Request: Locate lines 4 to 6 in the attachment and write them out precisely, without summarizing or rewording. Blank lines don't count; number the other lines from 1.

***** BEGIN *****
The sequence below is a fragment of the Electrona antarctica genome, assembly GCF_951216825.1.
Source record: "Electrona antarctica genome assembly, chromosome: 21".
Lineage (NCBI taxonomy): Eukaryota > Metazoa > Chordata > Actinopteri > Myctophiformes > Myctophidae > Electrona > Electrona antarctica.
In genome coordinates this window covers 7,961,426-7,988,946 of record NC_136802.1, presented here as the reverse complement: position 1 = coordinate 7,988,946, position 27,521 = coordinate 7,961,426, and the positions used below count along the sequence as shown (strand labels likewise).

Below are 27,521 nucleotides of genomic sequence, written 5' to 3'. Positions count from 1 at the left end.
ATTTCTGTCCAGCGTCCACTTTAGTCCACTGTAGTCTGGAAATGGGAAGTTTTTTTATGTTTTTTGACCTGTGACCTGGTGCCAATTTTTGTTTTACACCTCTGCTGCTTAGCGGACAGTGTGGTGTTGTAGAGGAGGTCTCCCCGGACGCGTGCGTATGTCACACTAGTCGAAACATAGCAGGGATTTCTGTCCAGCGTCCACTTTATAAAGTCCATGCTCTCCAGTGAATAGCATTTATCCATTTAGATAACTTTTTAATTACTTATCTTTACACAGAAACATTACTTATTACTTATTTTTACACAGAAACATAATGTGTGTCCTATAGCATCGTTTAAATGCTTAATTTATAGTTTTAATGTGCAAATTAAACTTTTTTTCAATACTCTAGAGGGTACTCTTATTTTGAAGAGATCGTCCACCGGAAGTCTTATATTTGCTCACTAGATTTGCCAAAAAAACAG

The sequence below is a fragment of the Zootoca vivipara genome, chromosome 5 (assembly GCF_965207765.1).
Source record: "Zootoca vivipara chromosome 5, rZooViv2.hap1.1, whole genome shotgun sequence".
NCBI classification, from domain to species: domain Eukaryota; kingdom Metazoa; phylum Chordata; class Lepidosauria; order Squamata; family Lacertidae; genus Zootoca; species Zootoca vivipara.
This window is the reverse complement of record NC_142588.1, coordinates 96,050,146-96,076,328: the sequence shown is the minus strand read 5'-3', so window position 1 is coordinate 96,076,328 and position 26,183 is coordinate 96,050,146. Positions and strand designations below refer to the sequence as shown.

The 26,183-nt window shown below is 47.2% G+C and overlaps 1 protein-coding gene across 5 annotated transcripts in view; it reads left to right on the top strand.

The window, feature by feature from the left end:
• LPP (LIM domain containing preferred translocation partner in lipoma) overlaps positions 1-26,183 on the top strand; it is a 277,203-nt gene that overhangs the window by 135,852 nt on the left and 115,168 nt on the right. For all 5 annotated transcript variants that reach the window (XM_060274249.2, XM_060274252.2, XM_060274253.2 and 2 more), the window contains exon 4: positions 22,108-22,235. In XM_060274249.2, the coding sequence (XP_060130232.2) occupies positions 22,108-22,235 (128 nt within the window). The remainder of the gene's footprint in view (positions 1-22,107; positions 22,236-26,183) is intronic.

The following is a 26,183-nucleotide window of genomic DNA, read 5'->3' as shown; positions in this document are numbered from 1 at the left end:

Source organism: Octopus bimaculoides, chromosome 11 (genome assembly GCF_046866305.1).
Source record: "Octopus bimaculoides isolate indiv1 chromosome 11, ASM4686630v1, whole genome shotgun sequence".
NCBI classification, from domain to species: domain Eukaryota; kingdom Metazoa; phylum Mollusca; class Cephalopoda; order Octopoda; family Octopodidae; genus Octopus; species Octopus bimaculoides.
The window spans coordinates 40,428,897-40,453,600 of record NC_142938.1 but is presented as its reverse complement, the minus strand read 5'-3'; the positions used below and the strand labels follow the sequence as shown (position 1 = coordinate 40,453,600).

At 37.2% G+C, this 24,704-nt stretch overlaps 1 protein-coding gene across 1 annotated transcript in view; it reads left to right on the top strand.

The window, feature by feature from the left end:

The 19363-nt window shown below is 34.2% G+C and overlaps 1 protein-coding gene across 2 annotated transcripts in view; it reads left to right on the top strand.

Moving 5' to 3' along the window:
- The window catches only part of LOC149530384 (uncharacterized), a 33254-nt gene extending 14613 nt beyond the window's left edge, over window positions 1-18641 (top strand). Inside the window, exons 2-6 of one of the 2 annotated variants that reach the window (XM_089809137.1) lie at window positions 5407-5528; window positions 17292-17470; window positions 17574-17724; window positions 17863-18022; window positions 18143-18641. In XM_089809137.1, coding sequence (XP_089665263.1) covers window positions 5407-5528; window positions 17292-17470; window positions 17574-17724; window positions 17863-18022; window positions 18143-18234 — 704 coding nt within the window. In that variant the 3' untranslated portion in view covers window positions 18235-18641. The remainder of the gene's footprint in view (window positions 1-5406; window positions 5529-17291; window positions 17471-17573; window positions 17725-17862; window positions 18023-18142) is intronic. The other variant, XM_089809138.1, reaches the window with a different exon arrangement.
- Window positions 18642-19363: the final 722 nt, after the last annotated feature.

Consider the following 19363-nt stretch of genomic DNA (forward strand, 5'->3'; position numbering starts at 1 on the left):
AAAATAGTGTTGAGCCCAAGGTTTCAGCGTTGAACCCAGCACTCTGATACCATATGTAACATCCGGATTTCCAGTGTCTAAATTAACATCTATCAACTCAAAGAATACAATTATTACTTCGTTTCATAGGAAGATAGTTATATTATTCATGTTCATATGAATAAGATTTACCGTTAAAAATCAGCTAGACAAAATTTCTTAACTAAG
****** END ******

In genome coordinates this window covers 7,961,426-7,988,946 of record NC_136802.1, presented here as the reverse complement: position 1 = coordinate 7,988,946, position 27,521 = coordinate 7,961,426, and the positions used below count along the sequence as shown (strand labels likewise).

Below are 27,521 nucleotides of genomic sequence, written 5' to 3'. Positions count from 1 at the left end.
ATTTCTGTCCAGCGTCCACTTTAGTCCACTGTAGTCTGGAAATGGGAAGTTTTTTTATGTTTTTTGACCTGTGACCTGGTGCCAATTTTTGTTTTACACCTCTGCTGCTTAGCGGACAGTGTGGTGTTGTAGAGGAGGTCTCCCCGGACGCGTGCGTATGTCACACTAGTCGAAACATAGCAGGGATTTCTGTCCAGCGTCCACTTTATAAAGTCCATGCTCTCCAGTGAATAGCATTTATCCATTTAGATAACTTTTTAATTACTTATCTTTACACAGAAACATTACTTATTACTTATTTTTACACAGAAACATAATGTGTGTCCTATAGCATCGTTTAAATGCTTAATTTATAGTTTTAATGTGCAAATTAAACTTTTTTTCAATACTCTAGAGGGTACTCTTATTTTGAAGAGATCGTCCACCGGAAGTCTTATATTTGCTCACTAGATTTGCCAAAAAAACAG